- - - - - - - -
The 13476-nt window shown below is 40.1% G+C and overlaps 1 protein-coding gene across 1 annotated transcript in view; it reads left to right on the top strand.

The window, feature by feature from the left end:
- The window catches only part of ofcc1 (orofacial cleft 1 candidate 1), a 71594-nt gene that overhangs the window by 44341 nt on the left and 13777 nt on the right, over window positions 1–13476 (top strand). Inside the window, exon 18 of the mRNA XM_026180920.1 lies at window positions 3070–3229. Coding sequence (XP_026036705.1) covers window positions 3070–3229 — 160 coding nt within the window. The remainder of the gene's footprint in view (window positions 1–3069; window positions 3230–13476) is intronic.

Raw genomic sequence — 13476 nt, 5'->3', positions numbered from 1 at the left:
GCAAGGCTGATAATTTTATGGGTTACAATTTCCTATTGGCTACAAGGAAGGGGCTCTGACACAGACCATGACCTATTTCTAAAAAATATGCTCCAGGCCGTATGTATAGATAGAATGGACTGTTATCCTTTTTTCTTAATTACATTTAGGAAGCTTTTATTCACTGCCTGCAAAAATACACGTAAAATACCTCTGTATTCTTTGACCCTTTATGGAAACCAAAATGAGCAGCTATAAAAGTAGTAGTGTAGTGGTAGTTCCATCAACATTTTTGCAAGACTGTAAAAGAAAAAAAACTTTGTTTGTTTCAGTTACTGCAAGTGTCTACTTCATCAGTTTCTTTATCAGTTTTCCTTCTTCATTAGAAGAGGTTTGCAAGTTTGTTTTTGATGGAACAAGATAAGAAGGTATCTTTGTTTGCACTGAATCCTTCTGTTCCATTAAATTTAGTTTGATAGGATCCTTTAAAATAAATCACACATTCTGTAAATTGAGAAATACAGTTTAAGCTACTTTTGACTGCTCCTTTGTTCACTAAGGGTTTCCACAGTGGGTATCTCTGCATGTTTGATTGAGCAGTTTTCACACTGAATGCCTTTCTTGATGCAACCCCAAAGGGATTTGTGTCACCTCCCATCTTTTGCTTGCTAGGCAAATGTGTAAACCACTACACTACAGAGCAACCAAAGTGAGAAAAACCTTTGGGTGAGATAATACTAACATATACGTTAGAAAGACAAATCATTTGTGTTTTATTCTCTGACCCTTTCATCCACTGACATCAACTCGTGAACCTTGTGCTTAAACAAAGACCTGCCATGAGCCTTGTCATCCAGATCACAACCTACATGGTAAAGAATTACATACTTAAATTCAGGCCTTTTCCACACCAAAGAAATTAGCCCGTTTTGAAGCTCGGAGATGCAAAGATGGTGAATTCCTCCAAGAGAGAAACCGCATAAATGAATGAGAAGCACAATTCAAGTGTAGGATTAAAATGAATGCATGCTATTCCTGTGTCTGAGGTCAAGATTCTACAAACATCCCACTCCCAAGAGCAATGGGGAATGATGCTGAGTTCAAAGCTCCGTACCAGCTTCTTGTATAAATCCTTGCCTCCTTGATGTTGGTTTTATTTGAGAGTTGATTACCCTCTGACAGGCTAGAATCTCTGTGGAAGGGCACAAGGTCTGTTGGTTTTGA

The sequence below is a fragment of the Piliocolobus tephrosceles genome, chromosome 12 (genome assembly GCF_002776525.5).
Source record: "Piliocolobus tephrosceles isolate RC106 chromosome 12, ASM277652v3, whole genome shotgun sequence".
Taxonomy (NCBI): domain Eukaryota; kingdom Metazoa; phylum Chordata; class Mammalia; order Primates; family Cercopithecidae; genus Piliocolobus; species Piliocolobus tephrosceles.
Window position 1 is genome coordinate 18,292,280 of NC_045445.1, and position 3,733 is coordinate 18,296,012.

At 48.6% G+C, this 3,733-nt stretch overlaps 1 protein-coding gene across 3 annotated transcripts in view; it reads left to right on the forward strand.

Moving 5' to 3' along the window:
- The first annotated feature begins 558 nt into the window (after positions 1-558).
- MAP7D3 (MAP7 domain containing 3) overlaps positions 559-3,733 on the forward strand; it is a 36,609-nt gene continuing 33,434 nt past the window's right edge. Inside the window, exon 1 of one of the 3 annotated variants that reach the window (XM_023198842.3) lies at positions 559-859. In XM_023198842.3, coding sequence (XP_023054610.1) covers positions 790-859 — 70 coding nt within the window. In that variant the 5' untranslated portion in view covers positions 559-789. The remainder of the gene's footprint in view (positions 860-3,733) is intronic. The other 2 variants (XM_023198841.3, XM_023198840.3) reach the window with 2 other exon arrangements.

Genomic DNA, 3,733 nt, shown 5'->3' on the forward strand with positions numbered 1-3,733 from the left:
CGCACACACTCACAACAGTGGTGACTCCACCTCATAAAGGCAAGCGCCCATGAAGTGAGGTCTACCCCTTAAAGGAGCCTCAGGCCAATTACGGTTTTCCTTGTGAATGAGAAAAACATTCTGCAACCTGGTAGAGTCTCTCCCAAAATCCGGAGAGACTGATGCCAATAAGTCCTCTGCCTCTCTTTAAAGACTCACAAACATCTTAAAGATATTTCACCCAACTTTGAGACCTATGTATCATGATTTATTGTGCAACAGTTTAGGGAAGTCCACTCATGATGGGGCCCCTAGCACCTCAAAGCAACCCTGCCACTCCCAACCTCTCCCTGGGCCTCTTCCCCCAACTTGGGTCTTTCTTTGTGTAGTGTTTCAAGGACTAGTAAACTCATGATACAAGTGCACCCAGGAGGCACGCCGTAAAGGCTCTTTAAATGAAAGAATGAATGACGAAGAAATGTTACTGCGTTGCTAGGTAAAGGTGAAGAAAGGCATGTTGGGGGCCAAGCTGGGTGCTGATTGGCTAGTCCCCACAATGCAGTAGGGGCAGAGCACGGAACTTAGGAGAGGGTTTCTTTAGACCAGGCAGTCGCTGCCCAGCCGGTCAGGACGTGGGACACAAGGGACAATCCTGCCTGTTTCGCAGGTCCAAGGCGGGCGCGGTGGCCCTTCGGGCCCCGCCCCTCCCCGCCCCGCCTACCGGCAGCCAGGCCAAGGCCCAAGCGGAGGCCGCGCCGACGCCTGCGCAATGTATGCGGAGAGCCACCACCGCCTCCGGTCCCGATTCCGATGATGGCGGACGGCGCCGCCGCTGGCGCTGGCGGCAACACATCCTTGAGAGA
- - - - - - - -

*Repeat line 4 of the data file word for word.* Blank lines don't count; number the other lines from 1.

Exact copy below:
Raw genomic sequence — 13476 nt, 5'->3', positions numbered from 1 at the left: